Jaqui's Daily Blog

Piccadilly Circus, the Lib Dem Man and a Den of Iniquity

It was like Piccadilly Circus in our house today. Without Eros and his pointy arrow, of course.

 

To start with, you will remember me telling you that the gasman was coming round to turn off our gas today. Or possibly tomorrow, or even the day after that.  Things appeared to have been progressing well, in as far as we now have a deep hole outside our house. You always know, when there is a deep hole outside your house, that Things Are Happening.  What is more, one of the gasmen was waving some bendy yellow piping about and apparently judging the distance between the hole and our house. 

 

In came the gasman and off went our power supply. Mr B made the whole crew cups of tea and coffee. He and one of the gasmen had a discussion about the relative goodness of brown bread and white bread. The gasman has lost two stone since Christmas by giving up all bread and all dairy products. No wonder he looks so miserable – especially as he also has to spend his days digging holes in the ground and sweet-talking people like us into allowing him to deprive them of their gas supply for days at a time.  He asked us if we would like him to supply us with a small electric heater in case we felt cold of an evening but Mr B (without so much as referring to me) scoffed at the very thought of such weakness and told the gasman that we would simply don extra jumpers if we felt chilly. I think it’s called the Bulldog Spirit. Mr B has rather more of it than I do.

 

For about half an hour, everything quietened down a bit but I knew it wouldn’t last for long because we were expecting members of our Nomination Whist Group to arrive all ready for a 2 p.m. start. At about twenty to the hour, I happened to see one of our members, May – who is as sharp as a tack despite her 93 years – parking her car outside.  It’s not easy to park outside our house at the moment (I told you it was like Piccadilly Circus) because of all the contractors’ vehicles and safety barriers, not to mention the holes in the ground so I thought I ought to go out and lend her a hand. How I thought I would be any help to her, I don’t know. Parking is not one of my strengths. I am more than happy to leave my car several hundred yards away from my destination if, by so doing, I can avoid negotiating into a tricky parking space. Parallel parking – what’s that?

 

I didn’t need to lend a hand because by the time I got to the front door, May had parked neatly right across our drive which was absolutely fine as we weren’t going anywhere.  When I opened the door, however, I found her engaged in heated debate with a poor chap who was delivering leaflets encouraging everybody to vote Liberal Democrat in the forthcoming local Elections. Bless him, he hadn’t bargained on A Meeting With May. Her first line of attack concerned the fact that he was delivering yet another leaflet containing what May considered to be totally useless information because, in her words: “Everyone has already made up their minds.” Mr Lib Dem begged to differ, politely suggesting that the world – or at least, Castle Ward - was full of Don’t Knows just waiting to read about planning blunders and local eyesores before deciding where to place their cross on the ballot paper.  May waded into battle, flags flying, the light of victory in her eyes.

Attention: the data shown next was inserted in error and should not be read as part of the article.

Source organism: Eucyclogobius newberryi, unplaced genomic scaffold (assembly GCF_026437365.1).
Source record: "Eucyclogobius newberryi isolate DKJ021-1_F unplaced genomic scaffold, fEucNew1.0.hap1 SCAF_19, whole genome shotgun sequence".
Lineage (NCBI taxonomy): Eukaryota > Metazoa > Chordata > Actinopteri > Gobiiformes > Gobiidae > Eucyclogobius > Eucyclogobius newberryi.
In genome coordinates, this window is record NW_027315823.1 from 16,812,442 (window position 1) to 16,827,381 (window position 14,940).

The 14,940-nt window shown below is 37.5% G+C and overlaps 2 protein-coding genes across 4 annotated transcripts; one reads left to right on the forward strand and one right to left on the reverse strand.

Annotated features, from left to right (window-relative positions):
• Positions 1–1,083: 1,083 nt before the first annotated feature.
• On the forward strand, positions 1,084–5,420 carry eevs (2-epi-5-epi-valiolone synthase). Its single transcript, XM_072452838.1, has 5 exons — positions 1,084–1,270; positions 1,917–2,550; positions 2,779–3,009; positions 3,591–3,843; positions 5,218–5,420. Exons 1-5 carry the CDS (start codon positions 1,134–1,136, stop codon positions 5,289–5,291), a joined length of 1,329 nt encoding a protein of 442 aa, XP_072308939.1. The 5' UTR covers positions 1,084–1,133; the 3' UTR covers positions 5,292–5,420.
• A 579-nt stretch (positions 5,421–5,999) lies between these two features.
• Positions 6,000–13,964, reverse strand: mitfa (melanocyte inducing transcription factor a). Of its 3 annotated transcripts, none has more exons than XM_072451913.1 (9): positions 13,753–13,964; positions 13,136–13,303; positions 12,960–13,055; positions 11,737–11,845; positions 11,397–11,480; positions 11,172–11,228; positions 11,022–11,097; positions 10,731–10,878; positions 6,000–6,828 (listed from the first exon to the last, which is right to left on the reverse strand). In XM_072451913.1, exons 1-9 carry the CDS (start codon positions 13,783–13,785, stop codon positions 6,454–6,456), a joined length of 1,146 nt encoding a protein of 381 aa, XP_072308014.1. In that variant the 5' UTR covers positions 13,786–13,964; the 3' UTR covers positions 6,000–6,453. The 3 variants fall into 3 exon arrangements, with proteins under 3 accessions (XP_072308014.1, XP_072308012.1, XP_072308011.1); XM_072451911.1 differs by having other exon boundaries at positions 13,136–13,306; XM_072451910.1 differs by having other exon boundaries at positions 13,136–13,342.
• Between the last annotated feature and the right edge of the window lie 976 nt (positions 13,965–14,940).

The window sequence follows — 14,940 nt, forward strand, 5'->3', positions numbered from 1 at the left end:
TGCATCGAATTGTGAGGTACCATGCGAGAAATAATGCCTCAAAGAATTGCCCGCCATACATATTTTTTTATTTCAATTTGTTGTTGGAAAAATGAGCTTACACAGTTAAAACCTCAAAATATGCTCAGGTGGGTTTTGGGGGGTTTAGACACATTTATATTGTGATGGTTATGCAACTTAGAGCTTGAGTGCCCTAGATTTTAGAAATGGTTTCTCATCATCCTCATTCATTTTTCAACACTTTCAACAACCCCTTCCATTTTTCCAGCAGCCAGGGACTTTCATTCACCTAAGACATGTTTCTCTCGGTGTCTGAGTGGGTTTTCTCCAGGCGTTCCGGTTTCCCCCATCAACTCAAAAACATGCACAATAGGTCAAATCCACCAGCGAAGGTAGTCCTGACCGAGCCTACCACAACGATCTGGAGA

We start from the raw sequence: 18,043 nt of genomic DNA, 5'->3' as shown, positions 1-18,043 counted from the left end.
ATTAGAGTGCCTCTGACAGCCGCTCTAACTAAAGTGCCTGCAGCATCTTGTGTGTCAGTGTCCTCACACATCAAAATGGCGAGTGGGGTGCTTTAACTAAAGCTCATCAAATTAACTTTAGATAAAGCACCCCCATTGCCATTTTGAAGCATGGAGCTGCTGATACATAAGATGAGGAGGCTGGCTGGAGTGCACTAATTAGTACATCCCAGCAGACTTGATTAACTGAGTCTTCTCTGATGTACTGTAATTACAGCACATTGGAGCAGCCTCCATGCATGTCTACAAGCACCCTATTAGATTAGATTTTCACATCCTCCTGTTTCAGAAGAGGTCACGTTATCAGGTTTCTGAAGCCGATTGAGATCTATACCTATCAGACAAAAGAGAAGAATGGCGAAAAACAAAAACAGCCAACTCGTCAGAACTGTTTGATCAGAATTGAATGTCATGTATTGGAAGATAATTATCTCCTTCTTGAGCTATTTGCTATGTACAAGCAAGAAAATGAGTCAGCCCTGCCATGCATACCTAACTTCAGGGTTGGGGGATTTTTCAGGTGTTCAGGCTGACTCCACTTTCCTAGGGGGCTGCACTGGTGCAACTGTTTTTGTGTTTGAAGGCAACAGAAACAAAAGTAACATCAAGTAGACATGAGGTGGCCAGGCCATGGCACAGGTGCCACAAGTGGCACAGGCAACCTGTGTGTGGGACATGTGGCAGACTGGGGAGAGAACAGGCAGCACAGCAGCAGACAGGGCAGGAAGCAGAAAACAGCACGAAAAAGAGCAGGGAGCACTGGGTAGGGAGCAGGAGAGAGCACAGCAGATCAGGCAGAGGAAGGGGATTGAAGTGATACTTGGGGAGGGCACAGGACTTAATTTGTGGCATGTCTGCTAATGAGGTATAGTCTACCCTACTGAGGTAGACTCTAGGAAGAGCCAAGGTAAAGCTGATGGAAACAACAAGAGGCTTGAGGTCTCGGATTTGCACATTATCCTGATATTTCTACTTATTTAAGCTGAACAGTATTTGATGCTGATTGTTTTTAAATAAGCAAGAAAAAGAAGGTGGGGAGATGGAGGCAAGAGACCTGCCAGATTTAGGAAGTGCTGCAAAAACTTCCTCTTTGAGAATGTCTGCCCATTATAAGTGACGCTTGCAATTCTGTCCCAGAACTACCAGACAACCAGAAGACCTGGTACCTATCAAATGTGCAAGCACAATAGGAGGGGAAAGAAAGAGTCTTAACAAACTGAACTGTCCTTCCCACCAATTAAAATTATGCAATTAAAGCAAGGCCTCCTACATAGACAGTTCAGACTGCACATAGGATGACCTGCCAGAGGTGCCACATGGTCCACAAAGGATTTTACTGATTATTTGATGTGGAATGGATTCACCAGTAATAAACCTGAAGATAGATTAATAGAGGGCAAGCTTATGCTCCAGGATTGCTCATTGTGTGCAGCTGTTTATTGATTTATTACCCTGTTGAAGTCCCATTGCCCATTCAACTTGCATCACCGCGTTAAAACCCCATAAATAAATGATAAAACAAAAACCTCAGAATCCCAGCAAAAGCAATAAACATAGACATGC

“Don’t get me started on all of that!” she declared, “All the same you are, all the same. Show me one and I’ll show you another. All the same!”  Mr Lib Dem backed off down the garden path, muttering something placatory about hoping he could count on her for her vote. Ha ha, he’ll be lucky, I thought.  I rather doubt May is going to vote for anybody – I suspect her main interest in elections is to terrorise anyone who turns up on her doorstep. Or ours. I am thinking of hiring her out...

 

We were in the middle of our afternoon of cards when the gasman returned to check that all was well with us.  The look on his face when he saw the ten of us, sitting round the card tables, cards in hands and determined looks on our face was a sight to behold.  “What’s this?” he asked, incredulously, “Is it a gambling den?!”

 

We decided not to disillusion him because we rather liked the idea that we might be considered capable of running an illicit operation every other Wednesday afternoon from 2 p.m. till 4 p.m. 

 

If he sends the police round to check, we’ll set May on them.

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Latest comments

15.10 | 11:13

I don't remember seeing this first time round.... but thank you for sharing with me. You write beautifully, and brought a tear to my eyes. Lots of love xx

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10.10 | 21:37

Jaqui I think your grandchildren are very lucky. You have spurred me on to write a letter to Amelia who like Hazel is away from home for the first time. 💕

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03.07 | 22:43

Wouldn't have missed it for the world. xx

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12.06 | 02:31

I love that you talk to your plants ... I used to on my allotment ... seemed perfectly rational !

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